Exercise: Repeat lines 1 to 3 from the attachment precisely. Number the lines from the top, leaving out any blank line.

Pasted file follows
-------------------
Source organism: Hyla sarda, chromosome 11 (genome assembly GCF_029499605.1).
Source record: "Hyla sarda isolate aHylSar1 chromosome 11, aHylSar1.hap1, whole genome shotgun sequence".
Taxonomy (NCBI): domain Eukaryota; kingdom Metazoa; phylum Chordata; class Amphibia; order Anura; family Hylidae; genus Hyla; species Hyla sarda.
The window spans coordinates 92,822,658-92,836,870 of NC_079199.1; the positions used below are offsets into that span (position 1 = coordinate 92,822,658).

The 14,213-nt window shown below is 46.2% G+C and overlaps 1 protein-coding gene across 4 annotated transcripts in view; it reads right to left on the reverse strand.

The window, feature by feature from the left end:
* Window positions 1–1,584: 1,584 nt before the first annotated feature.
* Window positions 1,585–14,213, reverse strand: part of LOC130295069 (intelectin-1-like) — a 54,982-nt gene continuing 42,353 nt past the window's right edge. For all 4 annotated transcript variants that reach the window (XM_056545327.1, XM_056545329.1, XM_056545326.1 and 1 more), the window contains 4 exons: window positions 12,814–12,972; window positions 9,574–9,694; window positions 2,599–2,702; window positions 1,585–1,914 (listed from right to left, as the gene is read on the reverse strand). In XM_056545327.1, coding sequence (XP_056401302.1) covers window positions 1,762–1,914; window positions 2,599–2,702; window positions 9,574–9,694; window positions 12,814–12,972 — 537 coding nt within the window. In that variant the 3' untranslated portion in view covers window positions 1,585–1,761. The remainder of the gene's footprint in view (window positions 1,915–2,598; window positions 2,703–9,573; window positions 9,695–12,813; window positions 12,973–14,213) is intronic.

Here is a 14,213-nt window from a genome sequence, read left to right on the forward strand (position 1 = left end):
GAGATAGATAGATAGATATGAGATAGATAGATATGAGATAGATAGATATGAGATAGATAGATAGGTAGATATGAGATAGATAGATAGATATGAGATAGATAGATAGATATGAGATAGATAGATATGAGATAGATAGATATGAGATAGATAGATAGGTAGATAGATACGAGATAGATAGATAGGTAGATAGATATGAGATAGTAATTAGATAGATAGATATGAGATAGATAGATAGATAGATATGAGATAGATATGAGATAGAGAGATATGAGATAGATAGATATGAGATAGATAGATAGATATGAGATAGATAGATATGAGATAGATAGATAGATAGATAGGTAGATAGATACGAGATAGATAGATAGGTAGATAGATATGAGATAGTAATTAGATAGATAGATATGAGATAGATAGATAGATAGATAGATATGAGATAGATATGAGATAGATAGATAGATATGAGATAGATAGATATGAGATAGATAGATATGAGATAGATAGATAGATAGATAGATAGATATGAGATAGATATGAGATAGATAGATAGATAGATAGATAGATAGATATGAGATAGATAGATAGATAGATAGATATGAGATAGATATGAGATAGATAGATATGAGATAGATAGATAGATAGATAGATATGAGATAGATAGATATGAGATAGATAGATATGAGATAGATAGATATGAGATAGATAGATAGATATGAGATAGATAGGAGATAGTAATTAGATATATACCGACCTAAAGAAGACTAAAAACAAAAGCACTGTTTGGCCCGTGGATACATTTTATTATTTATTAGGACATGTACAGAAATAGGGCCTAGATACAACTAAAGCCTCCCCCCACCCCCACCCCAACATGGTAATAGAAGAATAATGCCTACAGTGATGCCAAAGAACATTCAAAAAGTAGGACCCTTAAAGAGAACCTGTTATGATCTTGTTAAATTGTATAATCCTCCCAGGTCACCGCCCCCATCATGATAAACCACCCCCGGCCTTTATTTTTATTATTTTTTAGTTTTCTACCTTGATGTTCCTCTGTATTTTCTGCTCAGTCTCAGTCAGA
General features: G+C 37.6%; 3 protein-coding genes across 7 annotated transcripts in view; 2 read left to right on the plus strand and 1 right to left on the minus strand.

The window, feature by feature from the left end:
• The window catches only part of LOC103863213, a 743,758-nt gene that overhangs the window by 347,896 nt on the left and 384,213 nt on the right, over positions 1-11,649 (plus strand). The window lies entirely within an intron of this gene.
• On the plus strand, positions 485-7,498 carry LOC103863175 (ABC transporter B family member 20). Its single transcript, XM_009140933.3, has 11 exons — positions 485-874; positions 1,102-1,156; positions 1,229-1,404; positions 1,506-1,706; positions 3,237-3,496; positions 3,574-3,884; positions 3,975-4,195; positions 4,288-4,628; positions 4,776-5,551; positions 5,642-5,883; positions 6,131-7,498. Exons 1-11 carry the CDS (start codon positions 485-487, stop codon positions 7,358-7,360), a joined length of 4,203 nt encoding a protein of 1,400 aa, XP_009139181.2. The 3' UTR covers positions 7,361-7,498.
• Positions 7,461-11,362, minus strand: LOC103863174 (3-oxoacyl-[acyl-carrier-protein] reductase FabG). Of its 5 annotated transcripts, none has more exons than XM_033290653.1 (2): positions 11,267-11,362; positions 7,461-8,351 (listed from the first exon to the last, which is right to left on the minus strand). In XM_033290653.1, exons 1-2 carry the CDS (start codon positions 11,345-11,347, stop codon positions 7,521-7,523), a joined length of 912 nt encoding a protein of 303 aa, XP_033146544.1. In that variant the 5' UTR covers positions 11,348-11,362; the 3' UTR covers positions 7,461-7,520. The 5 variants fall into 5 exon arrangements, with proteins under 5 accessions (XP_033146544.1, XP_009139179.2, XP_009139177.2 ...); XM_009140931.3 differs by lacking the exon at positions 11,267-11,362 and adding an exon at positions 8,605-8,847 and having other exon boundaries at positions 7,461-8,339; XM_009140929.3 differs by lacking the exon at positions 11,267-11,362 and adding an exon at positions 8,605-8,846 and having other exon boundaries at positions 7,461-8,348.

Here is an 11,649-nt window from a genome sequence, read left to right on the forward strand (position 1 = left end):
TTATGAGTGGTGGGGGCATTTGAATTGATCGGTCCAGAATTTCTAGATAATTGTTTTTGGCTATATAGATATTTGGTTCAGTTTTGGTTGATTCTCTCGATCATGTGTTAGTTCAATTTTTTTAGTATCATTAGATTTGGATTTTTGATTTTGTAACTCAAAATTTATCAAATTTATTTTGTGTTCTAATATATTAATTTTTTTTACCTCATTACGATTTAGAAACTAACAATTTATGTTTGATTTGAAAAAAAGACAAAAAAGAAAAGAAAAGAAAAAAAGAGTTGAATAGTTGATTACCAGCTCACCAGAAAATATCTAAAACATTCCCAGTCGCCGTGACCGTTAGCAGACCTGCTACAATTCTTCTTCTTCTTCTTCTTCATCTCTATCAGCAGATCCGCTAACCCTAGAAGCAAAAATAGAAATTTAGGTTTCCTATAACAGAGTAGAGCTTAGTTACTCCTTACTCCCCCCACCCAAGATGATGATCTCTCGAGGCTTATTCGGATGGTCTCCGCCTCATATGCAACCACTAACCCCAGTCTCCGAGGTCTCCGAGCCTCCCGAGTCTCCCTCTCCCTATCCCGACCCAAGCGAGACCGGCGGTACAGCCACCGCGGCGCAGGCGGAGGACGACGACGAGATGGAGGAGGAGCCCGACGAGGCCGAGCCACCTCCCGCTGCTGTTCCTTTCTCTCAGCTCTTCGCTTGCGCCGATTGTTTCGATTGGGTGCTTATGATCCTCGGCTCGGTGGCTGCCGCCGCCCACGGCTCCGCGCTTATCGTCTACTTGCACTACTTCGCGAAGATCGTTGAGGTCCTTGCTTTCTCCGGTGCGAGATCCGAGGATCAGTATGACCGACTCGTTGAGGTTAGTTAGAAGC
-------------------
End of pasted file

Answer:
Source organism: Hyla sarda, chromosome 11 (genome assembly GCF_029499605.1).
Source record: "Hyla sarda isolate aHylSar1 chromosome 11, aHylSar1.hap1, whole genome shotgun sequence".
Taxonomy (NCBI): domain Eukaryota; kingdom Metazoa; phylum Chordata; class Amphibia; order Anura; family Hylidae; genus Hyla; species Hyla sarda.